• Intubation is a medical procedure that is used to establish and maintain the patency of a patient's airway. In nearly all cases, the procedure is performed by inserting the distal end of an intubation tube into the patient's upper respiratory tract and then carefully advancing the tube through the larynx and into the patient's trachea. Although tracheal intubation is typically performed through the mouth (orotracheal intubation), it can also be performed through the nose (nasotracheal intubation).
  • Tracheal intubation is often employed in emergency rooms under circumstances which require a physician to intubate a difficult patient quickly and without complication. This is no easy task. For one, it is generally desirable to use a large diameter tube to provide as much airflow as possible. This requirement for a relatively large tube can compound the difficulties associated with trying to guide the intubation tube through the twists and turns within the respiratory tract necessary to reach the trachea.
  • As indicated above, during an intubation procedure, a relatively large diameter tube must be passed through the somewhat fragile larynx and into the trachea. This procedure must be performed delicately as undesirable complications can result if the airway is scraped or scratched. Generally, during advancement of the intubation tube, certain anatomical features must be identified to avoid entry into the esophagus and establish a correct pathway into the trachea. In fact, one of the biggest complications associated with these procedures is the failure to properly intubate the patient. Once the correct path is identified, it is not always easy to coax a flexible tube onto a desired pathway leading into the trachea.
  • In addition to the concerns cited above, substantial differences in the length and shape of the path that must be navigated by the intubation tube exist across the general patient population due to differences in patient height, weight, oral anatomy and age. In this regard, there is rarely time in the emergency room setting to identify and find a preformed intubation tube having a shape and size that perfectly matches a patient.
  • In light of the above, it is an object of the present invention to provide an extendable intubation tube that can be controllably guided through the respiratory system and into the trachea. Another object of the present invention is to provide an intubation device having a system to visually assist the user in guiding the device into the trachea. Still another object of the present invention is to provide an extendable intubation tube that can fit a relatively large portion of the general patient population and provide an optimal airway for all patients. Yet another object of the present invention is to provide a Telescopic Intubation Tube and corresponding methods of use which are easy to use, relatively simple to implement, and comparatively cost effective.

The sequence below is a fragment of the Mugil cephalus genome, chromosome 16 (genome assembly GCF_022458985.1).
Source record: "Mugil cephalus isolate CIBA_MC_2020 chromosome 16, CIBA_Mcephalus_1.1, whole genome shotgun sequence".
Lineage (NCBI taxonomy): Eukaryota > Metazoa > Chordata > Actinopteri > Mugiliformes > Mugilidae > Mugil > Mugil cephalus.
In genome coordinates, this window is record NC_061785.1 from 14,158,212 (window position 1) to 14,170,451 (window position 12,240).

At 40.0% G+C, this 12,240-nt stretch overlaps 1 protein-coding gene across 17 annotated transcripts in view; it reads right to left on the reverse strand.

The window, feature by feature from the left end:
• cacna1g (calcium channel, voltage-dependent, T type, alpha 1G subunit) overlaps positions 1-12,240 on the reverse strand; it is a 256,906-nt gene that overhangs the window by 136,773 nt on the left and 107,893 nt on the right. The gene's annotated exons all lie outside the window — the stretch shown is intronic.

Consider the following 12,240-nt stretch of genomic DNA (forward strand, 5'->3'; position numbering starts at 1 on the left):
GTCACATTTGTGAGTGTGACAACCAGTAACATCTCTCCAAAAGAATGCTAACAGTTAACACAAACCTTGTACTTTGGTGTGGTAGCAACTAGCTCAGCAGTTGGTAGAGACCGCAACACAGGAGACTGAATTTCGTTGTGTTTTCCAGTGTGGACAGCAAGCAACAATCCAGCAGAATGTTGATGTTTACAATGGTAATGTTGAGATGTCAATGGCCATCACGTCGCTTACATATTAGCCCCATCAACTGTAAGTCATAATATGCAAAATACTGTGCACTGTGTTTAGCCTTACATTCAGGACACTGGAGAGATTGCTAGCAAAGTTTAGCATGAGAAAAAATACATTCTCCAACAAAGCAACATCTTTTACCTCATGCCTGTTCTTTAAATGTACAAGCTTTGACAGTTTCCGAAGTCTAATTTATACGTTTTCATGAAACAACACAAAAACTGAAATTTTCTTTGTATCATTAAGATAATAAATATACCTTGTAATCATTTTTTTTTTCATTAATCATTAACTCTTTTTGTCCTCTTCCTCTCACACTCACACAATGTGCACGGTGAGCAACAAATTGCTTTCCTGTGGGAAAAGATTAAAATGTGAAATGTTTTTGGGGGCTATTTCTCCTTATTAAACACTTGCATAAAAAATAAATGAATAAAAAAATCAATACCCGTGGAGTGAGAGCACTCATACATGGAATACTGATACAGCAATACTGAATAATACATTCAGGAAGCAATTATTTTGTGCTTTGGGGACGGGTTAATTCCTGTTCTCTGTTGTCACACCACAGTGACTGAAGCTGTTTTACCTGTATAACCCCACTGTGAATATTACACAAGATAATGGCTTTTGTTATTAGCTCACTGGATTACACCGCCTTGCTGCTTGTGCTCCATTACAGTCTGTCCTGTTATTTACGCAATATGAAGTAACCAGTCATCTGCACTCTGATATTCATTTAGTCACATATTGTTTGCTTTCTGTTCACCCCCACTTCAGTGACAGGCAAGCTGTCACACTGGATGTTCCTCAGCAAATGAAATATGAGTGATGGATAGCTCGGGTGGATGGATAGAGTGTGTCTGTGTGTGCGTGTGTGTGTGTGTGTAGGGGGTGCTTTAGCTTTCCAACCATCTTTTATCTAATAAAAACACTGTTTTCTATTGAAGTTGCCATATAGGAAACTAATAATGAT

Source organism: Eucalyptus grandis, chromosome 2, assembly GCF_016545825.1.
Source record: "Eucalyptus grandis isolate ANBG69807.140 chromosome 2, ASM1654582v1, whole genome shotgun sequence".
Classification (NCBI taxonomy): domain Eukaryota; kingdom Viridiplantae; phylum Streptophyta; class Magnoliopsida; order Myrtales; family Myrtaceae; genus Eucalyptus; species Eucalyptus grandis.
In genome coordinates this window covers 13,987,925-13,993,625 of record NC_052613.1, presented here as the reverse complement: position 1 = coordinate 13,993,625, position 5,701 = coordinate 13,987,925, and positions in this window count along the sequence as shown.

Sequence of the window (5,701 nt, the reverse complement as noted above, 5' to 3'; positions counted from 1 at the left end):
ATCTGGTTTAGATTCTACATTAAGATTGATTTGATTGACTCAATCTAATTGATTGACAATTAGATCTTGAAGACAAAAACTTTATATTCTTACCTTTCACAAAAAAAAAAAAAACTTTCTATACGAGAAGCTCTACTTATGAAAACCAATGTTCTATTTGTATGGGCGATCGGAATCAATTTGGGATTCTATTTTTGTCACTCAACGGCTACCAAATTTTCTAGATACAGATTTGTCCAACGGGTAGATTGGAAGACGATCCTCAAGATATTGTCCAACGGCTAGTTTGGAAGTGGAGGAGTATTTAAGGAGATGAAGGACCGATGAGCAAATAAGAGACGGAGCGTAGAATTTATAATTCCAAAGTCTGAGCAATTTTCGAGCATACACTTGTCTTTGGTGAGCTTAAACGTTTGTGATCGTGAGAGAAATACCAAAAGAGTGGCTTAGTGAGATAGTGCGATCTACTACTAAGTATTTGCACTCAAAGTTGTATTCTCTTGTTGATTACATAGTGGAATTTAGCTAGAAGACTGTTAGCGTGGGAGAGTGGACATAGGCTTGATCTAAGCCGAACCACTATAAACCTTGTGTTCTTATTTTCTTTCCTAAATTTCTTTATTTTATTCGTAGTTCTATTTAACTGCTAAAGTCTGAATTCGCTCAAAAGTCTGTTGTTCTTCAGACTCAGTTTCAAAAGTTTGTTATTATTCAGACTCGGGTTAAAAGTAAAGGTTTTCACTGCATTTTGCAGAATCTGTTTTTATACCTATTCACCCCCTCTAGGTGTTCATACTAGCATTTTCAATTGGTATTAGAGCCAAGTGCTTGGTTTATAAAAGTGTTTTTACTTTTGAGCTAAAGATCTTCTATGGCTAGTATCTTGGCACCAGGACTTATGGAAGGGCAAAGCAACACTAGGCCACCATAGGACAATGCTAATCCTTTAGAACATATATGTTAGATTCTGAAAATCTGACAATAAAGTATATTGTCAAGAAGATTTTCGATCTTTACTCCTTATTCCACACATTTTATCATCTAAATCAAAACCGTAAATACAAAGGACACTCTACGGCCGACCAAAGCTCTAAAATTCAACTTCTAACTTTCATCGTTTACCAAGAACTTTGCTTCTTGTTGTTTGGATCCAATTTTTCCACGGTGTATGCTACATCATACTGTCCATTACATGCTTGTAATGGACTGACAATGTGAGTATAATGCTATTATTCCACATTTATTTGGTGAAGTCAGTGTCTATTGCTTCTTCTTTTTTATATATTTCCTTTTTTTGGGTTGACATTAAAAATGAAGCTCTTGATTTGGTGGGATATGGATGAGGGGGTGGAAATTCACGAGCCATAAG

• SUMMARY OF THE INVENTION
  • In accordance with the present invention, an extendable intubation device includes a tube assembly having a plurality of elongated tubes. For the intubation device, each tube has a proximal end, a distal end and is formed with a lumen extending between the tube's distal and proximal ends. Within the assembly, a first tube (base tube) is coupled with an adjacent second tube (extension tube) to maintain a continuous fluid pathway along the tube assembly during a fore-and-aft movement of the extension tube relative to the base tube. For example, in one embodiment, the proximal end of the extension tube can be co-axially mounted within the lumen of the base tube at the base tube's distal end. On the other hand, when base tubes having relatively small lumens are used (for example, for infants), the extension tube(s) may be mounted, e.g. clipped on, the external surface of the base tube. When an additional tube (e.g. a second extension tube) is included in the assembly, the second extension tube can be coupled with the first extension tube to maintain a continuous fluid pathway along the tube assembly during a fore-and-aft movement of the second extension tube relative to the first extension tube.
  • With the tubes assembled, the length of the extendable intubation device can be manually adjusted by a control unit. In more structural detail, the control unit can include at least one control wire(s). The control wire (or each wire when more than one is used) has an end that is attached to the distal end of the most distal extension tube. For the control unit, the wire(s) are sized to be long enough to ensure that the proximal end of each wire remains at an extracorporeal location throughout the intubation procedure. With this arrangement, the control unit can be employed to reciprocally move one or more of the extension tubes in a fore-and-aft movement relative to the base tube.